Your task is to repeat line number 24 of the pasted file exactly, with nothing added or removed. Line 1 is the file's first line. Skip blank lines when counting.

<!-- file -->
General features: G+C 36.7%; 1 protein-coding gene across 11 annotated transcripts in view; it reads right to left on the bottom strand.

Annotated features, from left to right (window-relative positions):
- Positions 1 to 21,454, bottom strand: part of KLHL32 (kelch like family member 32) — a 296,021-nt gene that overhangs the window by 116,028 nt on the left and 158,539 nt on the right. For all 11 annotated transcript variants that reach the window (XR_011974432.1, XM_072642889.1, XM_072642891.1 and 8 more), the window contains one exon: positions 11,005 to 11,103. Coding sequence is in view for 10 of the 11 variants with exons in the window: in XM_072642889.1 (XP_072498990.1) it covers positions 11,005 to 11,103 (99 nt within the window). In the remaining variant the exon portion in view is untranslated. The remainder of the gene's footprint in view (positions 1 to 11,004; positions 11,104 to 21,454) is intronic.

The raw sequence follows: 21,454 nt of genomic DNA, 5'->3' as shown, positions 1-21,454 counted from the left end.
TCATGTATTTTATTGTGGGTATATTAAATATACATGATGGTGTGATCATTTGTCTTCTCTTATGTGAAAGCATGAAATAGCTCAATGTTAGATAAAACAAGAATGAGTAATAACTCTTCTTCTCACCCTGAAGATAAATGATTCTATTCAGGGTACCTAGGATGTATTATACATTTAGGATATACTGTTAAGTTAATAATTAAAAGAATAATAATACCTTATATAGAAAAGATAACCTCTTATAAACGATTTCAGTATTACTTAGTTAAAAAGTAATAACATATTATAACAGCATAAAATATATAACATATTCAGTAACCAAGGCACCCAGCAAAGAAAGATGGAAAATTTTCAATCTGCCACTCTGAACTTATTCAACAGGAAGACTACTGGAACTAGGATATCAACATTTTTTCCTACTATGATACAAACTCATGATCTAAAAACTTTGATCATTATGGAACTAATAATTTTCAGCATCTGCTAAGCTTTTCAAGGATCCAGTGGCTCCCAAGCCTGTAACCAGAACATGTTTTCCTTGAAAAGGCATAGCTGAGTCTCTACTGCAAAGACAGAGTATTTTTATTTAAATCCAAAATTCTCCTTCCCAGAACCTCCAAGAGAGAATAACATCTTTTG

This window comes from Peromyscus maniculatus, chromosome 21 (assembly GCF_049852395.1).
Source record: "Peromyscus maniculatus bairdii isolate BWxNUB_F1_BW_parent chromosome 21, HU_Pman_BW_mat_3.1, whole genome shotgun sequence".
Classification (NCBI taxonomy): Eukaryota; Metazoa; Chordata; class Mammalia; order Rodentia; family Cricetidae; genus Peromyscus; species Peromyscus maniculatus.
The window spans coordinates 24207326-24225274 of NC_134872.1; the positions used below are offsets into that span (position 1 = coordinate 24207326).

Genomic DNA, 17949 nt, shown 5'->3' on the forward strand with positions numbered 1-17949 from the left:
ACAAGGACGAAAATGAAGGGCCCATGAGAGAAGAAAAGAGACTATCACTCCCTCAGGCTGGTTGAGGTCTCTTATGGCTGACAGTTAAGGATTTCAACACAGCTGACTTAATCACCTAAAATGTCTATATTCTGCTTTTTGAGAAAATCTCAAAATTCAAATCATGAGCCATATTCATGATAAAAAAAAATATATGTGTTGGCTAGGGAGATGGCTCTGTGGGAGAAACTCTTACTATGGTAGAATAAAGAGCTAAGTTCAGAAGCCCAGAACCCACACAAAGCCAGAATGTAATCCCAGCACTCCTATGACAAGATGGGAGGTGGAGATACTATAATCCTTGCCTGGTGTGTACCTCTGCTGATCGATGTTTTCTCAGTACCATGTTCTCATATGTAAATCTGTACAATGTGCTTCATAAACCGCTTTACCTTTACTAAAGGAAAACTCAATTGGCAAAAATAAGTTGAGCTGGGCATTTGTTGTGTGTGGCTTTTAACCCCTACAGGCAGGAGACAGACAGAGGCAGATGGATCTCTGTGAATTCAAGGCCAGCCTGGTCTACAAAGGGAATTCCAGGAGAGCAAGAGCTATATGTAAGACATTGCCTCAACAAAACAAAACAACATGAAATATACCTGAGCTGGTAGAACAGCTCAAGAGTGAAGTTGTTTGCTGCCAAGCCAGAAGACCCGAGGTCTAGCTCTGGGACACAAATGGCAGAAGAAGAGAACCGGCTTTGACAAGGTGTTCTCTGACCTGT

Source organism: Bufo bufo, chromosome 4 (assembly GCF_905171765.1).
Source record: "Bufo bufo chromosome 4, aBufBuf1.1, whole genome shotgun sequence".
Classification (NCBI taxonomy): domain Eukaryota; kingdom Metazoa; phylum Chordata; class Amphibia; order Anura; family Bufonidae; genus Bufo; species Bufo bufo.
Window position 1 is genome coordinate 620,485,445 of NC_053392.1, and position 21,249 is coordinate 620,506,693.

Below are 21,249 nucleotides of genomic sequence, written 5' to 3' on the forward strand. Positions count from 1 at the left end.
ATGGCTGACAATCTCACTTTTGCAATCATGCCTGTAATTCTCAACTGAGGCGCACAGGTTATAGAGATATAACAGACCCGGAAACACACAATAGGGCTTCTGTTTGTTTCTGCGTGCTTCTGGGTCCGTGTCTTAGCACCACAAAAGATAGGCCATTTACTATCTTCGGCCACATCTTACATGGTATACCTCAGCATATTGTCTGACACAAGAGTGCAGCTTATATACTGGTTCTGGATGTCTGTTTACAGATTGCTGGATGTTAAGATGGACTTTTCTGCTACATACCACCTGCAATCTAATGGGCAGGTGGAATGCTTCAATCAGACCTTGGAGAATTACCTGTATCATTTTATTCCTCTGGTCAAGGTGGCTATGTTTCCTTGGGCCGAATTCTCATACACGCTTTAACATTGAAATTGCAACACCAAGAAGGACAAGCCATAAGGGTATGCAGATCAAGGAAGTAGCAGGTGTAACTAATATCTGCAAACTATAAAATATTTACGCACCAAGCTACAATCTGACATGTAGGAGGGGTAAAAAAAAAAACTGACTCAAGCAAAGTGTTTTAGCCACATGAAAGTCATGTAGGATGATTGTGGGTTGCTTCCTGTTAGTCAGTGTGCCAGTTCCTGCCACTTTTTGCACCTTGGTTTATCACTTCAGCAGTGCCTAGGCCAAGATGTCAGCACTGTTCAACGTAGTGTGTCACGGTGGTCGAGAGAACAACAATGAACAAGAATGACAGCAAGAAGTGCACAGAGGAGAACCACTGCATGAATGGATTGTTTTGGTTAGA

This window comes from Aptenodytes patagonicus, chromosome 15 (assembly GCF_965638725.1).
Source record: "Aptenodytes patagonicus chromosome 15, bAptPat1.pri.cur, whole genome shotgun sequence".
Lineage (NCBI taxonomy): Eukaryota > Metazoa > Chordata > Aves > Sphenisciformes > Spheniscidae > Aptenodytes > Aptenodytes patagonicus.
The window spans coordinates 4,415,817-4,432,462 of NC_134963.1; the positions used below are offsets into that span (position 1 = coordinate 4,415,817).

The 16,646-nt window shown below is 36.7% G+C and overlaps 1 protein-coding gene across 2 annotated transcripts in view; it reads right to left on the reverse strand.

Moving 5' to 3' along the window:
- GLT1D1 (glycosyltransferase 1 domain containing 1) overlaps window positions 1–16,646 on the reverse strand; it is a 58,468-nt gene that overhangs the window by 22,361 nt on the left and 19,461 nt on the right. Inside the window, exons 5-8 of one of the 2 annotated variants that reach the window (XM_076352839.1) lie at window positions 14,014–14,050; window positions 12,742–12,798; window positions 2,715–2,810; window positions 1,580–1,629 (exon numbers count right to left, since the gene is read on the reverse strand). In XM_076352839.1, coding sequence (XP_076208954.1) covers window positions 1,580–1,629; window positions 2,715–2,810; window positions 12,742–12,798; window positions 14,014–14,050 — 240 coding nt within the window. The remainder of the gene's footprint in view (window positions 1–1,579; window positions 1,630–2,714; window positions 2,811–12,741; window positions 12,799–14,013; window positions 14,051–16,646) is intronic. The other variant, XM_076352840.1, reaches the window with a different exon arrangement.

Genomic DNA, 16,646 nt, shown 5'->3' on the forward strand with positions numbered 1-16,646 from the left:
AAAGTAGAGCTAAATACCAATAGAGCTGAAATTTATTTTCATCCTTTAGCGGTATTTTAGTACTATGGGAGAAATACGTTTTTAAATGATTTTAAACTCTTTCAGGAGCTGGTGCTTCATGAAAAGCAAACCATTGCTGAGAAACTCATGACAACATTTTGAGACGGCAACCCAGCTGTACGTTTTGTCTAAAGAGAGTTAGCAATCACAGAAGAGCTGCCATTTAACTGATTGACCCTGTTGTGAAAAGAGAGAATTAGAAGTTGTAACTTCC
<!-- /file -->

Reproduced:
- GLT1D1 (glycosyltransferase 1 domain containing 1) overlaps window positions 1–16,646 on the reverse strand; it is a 58,468-nt gene that overhangs the window by 22,361 nt on the left and 19,461 nt on the right. Inside the window, exons 5-8 of one of the 2 annotated variants that reach the window (XM_076352839.1) lie at window positions 14,014–14,050; window positions 12,742–12,798; window positions 2,715–2,810; window positions 1,580–1,629 (exon numbers count right to left, since the gene is read on the reverse strand). In XM_076352839.1, coding sequence (XP_076208954.1) covers window positions 1,580–1,629; window positions 2,715–2,810; window positions 12,742–12,798; window positions 14,014–14,050 — 240 coding nt within the window. The remainder of the gene's footprint in view (window positions 1–1,579; window positions 1,630–2,714; window positions 2,811–12,741; window positions 12,799–14,013; window positions 14,051–16,646) is intronic. The other variant, XM_076352840.1, reaches the window with a different exon arrangement.